The annual meeting of the International Society for Traumatic Stress Studies is approaching. Early November the Mariott Waterfront Hotel in Baltimore will be crowded with psychologists, social workers, psychiatrists, journalists, policy makers, victim advocates, counselors, and many others. This year’s theme is “Social Bonds and Trauma Through the Life Span”. The meeting may not be in the most beautiful city of the US (although, even Baltimore has its hidden charms), but it looks like there will be quite a number of interesting presentations.
Judith Herman, a pioneer in traumatic stress research, will give a keynote lecture. Her book Trauma and Recovery was probably the only textbook that really touched me during my studies. As always during the ISTSS conferences, there will be an overwhelming amount of research presentations and posters. One that I look forward to regards a meta-analysis on the relation between parent functioning and child posttraumatic stress, by Morris and Delahanty. It will be interesting to hear what they think about the ways parents influence their children; and where we can intervene. Another one that sounds promising is a symposium on challenges and successes in evaluating community-based interventions for children (Jaycox and colleagues).
But there is also room to work on your clinical skills at the conference. I have signed up for the full day workshop (‘pre-meeting institute’) on Cognitive Processing Therapy by Resick and colleagues. To give you an idea of the content: “CPT is an evidence-based cognitive therapy for PTSD and comorbid symptoms that can be implemented with or without a written narrative and can be implemented as either an individual or group therapy. It has been demonstrated to be effective across a range of traumas as well as very complex trauma histories and symptom presentations. (..) Participants in this group will be taught for how to implement the therapy protocol, including role plays of Socratic dialogue with feedback and the opportunity to practice therapist skills needed for implementation.”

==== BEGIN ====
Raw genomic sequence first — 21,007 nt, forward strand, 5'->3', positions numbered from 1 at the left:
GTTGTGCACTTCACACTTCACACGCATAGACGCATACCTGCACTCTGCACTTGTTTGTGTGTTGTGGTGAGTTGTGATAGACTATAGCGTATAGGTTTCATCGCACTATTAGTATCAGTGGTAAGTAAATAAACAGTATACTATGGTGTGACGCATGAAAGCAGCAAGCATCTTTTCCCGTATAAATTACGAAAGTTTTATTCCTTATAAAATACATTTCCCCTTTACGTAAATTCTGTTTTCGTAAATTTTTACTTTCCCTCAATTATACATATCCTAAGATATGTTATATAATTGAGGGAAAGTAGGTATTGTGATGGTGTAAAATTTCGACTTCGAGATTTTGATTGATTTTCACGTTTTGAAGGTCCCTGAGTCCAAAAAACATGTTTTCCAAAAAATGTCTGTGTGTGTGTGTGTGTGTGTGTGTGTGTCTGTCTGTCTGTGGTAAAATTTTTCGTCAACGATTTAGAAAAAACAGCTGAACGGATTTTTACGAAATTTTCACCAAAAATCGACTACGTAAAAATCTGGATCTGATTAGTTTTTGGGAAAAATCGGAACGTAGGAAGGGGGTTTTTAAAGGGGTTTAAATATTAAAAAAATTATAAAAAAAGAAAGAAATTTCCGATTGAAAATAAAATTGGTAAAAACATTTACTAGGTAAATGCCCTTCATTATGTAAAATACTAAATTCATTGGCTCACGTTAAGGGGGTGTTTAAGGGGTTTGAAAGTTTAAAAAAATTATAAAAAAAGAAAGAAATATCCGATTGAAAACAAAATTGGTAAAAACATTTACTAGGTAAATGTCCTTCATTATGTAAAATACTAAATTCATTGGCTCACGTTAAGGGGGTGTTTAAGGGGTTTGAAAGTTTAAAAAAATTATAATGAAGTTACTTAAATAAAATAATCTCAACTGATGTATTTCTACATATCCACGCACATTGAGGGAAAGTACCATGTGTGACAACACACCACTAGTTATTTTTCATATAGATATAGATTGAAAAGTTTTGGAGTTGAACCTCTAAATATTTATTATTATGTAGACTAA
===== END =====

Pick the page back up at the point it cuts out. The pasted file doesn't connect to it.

And there will be panel discussions on a variety of topics. For example on psychological first aid in low- and middle-income countries, on career choices, and on the approach of grief in DSM-5. A last one: I look forward to see some of the films. “The Interrupters” tells the story of three people who interfere with urban violence (in particular shootings) through social connections. Eddie Bocanegra, a violence interrupter who specializes in high-risk mediation and intervention with youth living in the southwest side of Chicago, will also give a talk about his work.
If you are interested, more information about the ISTSS conference can be found here. More information about the ISTSS in general can be found here (you don’t need to be a member to be able to attend the conference).